Evolutionists believe that the embryos of different mammals look similar in the earliest stages of development because the mammals share a common ancestor. And they believe that as the embryos develop, they begin to look less similar. This theory was invented by Ernst Haeckel, who believed that”ontogeny recapitulates phylogeny”.
With that mind, consider this post by embryologist Jonathan Wells at Evolution News, in which he describes PBS’s latest effort to use taxpayer dollars to push evolution on children, without any presentation of opposing views.
On the website for its December 29 special, PBS offers an interactive “Guess the Embryo” exercise featuring four different vertebrate embryos: an 8 day-old mouse, a 5 day-old quail, a 17 day-old turtle, and a 40 day-old bat. The purpose of the exercise is to convince viewers that “embryos of different species can appear startlingly similar to one another.” A discerning viewer, however, will notice that the turtle embryo already has a rudimentary shell on its back—thus distinguishing it clearly from the others. A discerning viewer might also notice that the bat embryo bears little resemblance to the mouse embryo, even though both are mammals. What viewers may not know—and PBS does not tell them—is that the interactive exercise shows embryos midway through development. The earliest stages are systematically omitted. Perhaps this is because in their earliest stages vertebrate embryos are striking different from each other. They follow a pattern that embryologists call the “developmental hourglass”—wide at the top, narrow in the middle, and wide at the bottom. In other words, vertebrate embryos start out very different from each other, become superficially similar midway through development, then diverge again as they mature. Like Darwin’s German disciple Ernst Haeckel, PBS distorts vertebrate development to make it seem to provide evidence for Darwin’s theory.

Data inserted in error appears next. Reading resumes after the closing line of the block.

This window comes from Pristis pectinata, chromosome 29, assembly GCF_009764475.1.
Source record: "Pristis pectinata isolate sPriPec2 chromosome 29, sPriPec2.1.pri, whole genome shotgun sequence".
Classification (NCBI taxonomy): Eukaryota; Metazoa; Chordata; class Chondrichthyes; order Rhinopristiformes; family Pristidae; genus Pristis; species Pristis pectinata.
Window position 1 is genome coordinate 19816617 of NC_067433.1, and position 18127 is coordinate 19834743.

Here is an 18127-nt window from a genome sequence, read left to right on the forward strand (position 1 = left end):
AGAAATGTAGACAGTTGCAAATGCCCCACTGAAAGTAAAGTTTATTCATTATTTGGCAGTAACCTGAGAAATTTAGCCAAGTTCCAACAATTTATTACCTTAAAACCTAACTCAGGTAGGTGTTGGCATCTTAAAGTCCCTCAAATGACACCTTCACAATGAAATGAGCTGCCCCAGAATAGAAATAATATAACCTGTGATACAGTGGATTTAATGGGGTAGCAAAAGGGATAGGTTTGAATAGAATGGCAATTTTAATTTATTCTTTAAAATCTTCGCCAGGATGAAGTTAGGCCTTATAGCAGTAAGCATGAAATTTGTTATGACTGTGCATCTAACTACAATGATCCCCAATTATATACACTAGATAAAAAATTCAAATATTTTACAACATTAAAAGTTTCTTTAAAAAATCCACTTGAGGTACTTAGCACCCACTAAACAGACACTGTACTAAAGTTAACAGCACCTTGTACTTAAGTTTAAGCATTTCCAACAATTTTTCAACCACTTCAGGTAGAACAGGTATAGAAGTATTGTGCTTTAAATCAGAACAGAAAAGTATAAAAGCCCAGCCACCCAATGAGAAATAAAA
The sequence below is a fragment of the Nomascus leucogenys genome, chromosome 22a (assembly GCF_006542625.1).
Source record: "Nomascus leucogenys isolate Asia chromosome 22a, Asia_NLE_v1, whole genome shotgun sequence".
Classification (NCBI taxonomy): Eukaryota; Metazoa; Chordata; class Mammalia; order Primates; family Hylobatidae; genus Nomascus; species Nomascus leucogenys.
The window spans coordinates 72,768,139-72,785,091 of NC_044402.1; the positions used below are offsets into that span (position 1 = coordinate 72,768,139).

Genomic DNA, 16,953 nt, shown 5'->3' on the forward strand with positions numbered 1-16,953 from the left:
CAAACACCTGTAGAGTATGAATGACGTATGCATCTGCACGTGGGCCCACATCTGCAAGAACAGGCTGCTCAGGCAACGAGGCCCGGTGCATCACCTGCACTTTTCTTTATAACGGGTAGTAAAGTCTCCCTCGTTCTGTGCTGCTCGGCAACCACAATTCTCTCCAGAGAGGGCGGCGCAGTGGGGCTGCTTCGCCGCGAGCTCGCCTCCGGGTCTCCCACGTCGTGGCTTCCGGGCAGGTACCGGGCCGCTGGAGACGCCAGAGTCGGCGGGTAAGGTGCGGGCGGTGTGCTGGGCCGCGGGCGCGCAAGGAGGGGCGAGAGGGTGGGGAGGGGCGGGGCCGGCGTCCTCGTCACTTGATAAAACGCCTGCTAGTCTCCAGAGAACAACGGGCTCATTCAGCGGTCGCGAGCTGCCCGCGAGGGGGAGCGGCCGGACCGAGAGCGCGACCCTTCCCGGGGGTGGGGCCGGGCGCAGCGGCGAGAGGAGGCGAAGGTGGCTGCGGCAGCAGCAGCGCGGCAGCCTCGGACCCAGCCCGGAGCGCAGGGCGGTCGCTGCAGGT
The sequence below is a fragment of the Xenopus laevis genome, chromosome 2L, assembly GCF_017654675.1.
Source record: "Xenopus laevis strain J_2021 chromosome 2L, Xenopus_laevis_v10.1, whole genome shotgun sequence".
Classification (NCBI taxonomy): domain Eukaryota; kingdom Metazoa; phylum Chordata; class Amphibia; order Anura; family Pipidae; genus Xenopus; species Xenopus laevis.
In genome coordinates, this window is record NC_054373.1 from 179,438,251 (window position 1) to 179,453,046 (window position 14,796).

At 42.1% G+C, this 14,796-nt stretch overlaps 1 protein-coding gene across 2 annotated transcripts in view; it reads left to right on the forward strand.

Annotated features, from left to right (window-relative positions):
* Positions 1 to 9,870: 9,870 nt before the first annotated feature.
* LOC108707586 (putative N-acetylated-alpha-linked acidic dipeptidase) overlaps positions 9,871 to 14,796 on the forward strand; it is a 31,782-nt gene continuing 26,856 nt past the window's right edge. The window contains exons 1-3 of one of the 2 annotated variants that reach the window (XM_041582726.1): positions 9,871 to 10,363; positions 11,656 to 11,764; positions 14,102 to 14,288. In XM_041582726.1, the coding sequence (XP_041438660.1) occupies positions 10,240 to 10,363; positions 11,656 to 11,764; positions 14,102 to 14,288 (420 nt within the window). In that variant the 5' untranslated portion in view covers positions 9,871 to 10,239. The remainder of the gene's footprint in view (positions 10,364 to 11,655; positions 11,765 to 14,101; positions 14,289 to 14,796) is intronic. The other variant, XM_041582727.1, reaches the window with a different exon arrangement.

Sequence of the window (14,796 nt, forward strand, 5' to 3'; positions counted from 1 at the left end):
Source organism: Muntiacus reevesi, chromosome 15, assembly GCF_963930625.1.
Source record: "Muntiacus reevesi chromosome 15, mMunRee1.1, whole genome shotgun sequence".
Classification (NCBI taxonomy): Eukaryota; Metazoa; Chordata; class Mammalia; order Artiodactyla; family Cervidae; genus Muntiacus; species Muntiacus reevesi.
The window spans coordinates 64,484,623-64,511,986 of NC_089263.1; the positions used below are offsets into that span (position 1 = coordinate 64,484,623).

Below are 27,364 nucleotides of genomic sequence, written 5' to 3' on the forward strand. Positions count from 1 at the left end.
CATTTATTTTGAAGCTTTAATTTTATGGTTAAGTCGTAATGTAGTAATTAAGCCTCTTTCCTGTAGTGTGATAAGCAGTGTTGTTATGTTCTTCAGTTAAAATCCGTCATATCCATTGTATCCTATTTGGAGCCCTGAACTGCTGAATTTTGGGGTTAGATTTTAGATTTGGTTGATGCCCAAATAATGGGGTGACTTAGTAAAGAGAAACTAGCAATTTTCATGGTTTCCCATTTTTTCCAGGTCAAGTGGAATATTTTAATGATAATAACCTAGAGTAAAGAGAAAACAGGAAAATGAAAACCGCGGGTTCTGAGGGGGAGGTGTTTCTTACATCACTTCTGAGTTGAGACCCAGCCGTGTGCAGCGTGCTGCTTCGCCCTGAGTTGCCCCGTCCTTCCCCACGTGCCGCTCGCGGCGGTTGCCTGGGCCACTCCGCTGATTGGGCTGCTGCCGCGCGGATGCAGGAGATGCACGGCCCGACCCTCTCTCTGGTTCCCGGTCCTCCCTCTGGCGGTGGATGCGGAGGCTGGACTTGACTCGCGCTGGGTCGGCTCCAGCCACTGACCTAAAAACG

As Wells notes, the embryological evidence actually shows that mammal embryos are different in the earliest stages, and similar in the middle stages of development. So embryological development Darwinian fundamentalist Ernst Haeckel’s embryo drawings were discredited as a fraud in the 19th century. The drawings also showed intermediate stages of embryo development – not the earliest stages.
Wells’ Ph.D in Biology is from the University of California at Berkeley. His area of specialization is embryology, in which he has conducted post-doctoral research.